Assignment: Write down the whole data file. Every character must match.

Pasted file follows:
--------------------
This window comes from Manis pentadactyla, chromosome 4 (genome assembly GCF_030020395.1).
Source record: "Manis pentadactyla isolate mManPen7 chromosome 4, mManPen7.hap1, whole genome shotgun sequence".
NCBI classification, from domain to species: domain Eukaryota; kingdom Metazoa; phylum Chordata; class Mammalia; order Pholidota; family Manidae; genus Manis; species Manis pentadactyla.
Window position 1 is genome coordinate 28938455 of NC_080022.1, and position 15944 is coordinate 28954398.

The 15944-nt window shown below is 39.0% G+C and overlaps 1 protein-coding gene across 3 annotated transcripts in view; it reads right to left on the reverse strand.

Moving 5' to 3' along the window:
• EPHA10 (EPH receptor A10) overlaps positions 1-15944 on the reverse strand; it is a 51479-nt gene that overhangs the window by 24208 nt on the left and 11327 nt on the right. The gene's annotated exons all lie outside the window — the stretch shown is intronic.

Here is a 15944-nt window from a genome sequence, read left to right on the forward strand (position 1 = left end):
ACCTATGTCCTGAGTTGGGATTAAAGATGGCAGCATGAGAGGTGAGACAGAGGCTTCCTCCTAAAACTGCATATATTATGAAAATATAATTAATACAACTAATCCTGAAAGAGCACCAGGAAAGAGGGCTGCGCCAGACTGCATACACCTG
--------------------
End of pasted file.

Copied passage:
This window comes from Manis pentadactyla, chromosome 4 (genome assembly GCF_030020395.1).
Source record: "Manis pentadactyla isolate mManPen7 chromosome 4, mManPen7.hap1, whole genome shotgun sequence".
NCBI classification, from domain to species: domain Eukaryota; kingdom Metazoa; phylum Chordata; class Mammalia; order Pholidota; family Manidae; genus Manis; species Manis pentadactyla.
Window position 1 is genome coordinate 28938455 of NC_080022.1, and position 15944 is coordinate 28954398.

The 15944-nt window shown below is 39.0% G+C and overlaps 1 protein-coding gene across 3 annotated transcripts in view; it reads right to left on the reverse strand.

Moving 5' to 3' along the window:
• EPHA10 (EPH receptor A10) overlaps positions 1-15944 on the reverse strand; it is a 51479-nt gene that overhangs the window by 24208 nt on the left and 11327 nt on the right. The gene's annotated exons all lie outside the window — the stretch shown is intronic.

Here is a 15944-nt window from a genome sequence, read left to right on the forward strand (position 1 = left end):
ACCTATGTCCTGAGTTGGGATTAAAGATGGCAGCATGAGAGGTGAGACAGAGGCTTCCTCCTAAAACTGCATATATTATGAAAATATAATTAATACAACTAATCCTGAAAGAGCACCAGGAAAGAGGGCTGCGCCAGACTGCATACACCTG